Tue, 10 Apr 2007

At the end of March, I wrote, for The Register, Fighting torture with copyright - Moral musos work to rule about the idea first expressed by Clive Stafford Smith for musicians to use copyright law to possibly achieve more for the human rights of many than human right laws have so far. The story has been picked up by others with a couple interesting twists.

Roger Parloff in the Legal Pad at CNN Money investigates whether torture is fair use in the context of copyright law. He takes at heart whether songwriters and music publishers can increase their income thanks to the US army as ‘[m]usic-as-torture seems to offer rare growth potential in an industry otherwise in distress’. Issues being explored include whether use of music in torture constitutes a public performance. For this entry, Parloff consulted William Patry, Senior Copyright Counsel at Google and the author of a treatise on copyright law (and of the The Patry Copyright Blog), professor Jane Ginsburg of Columbia Law School, and Fred Koenigsberg of White & Case and ASCAP's general counsel.

Guillaume Champeau on French site Ratiatum asks what if the US army was to buy the music labels? It would solve the copyright infringement issue (and the financial difficulties of some labels). If music is a weapon for war, then maybe it should belong to the army.

So far I haven't heard of any concerned musician starting a legal action against the US Government, but I did discover that the Society for Ethnomusicology issued a Position Statement on Torture in which it ‘calls for full disclosure of U.S. government-sanctioned and funded programs that design the means of delivering music as torture; condemns the use of music as an instrument of torture; and demands that the United States government and its agencies cease using music as an instrument of physical and psychological torture.’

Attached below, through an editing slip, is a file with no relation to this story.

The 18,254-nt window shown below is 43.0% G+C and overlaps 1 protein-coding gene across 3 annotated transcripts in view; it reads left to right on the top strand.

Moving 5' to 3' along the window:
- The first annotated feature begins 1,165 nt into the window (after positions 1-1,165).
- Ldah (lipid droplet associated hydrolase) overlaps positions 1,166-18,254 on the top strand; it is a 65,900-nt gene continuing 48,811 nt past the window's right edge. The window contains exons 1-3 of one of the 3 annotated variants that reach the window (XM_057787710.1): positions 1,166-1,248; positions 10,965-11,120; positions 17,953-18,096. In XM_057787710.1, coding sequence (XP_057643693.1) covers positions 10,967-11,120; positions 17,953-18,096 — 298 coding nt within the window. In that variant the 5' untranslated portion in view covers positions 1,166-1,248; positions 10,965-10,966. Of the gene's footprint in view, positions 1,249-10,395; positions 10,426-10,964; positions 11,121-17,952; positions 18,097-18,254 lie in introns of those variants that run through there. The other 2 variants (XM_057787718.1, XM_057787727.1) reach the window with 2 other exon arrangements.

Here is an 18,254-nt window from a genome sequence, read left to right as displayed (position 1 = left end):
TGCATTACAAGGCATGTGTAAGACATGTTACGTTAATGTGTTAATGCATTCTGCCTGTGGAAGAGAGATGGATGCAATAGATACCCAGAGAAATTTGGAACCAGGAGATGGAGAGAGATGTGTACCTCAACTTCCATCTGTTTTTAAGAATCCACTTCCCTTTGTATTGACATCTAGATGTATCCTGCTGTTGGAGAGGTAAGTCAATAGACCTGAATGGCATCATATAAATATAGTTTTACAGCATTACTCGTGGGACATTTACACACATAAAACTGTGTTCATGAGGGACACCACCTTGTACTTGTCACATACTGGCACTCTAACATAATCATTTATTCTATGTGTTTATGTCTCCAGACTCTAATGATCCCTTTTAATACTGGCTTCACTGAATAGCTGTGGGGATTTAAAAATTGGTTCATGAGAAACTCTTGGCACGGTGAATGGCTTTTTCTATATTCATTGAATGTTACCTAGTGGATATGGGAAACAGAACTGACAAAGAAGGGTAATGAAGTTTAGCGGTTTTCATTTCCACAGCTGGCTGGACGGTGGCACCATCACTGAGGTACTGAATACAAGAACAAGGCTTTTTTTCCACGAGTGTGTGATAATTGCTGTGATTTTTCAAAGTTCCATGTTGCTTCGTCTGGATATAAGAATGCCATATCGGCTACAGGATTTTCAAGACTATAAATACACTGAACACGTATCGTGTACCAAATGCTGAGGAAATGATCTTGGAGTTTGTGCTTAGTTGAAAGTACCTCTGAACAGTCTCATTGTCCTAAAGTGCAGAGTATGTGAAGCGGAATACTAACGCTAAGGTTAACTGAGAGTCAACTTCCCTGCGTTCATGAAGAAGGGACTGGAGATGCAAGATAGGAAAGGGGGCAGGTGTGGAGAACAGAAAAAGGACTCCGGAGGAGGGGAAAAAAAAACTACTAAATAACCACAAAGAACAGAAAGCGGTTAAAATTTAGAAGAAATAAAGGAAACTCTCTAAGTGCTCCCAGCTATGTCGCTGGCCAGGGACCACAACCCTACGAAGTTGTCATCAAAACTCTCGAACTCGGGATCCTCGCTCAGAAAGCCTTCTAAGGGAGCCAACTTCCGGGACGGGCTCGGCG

In the same article, I also wrote about Mark Thomas' mass lone demonstrations (MLD) to undermine Section 132 of the Serious Organised Crime and Police Act 2005 (SOCPA) that outlaws protests without police permission in a designated area within a 1 km straight line from the central part of Parliament Square. The day it was published happened to be the third Wednesday of March and that evening I was in Parliament Square. ‘We understand from the Commissioner of the Metropolitan Police that during the period 1 August 2005 to December 2006 1,379 demonstrations have taken place [in the SOCPA zone] with an authorisation’ according to the Home Office. On 2007-04-05, Mark Thomas and a group of regulars at the MLD brought 1,184 requests for demonstrations to Charing Cross police station; the demos will take place on Saturday 2007-04-21. The aim is for people to carry out 20 demos each in the SOCPA zone in one day and to get as many people as possible to do so. To participate, you have until 2007-04-15 10.30am to get your forms in. The regular MLD scheduled for the third Wednesday of the month, is on 2007-04-18 this month.

As if Section 132 was not enough of a threat to anyone who wants to be heard by his or her Member of Parliament and Lords, on 2007-05-012007-06-01 the Palace of Westminster and Portcullis House Site will be added among the new sites designated under Section 128 (offence of trespassing on designated site) of the same SOCPA. Come MayJune, attending an event in a Committee Room or meeting your MP in Portcullis House can land in you in jail for up to 51 weeks.

Morning Star

2007-04-28 EDITED TO ADD: The Morning Star picks up on the story and Michal Boncza writes The new torture, published in the 2007-04-28 edition.

2007-04-10 EDITED TO CORRECT: different documents have different start dates for the additions to S.128. It seems that June is the correct commencement date.


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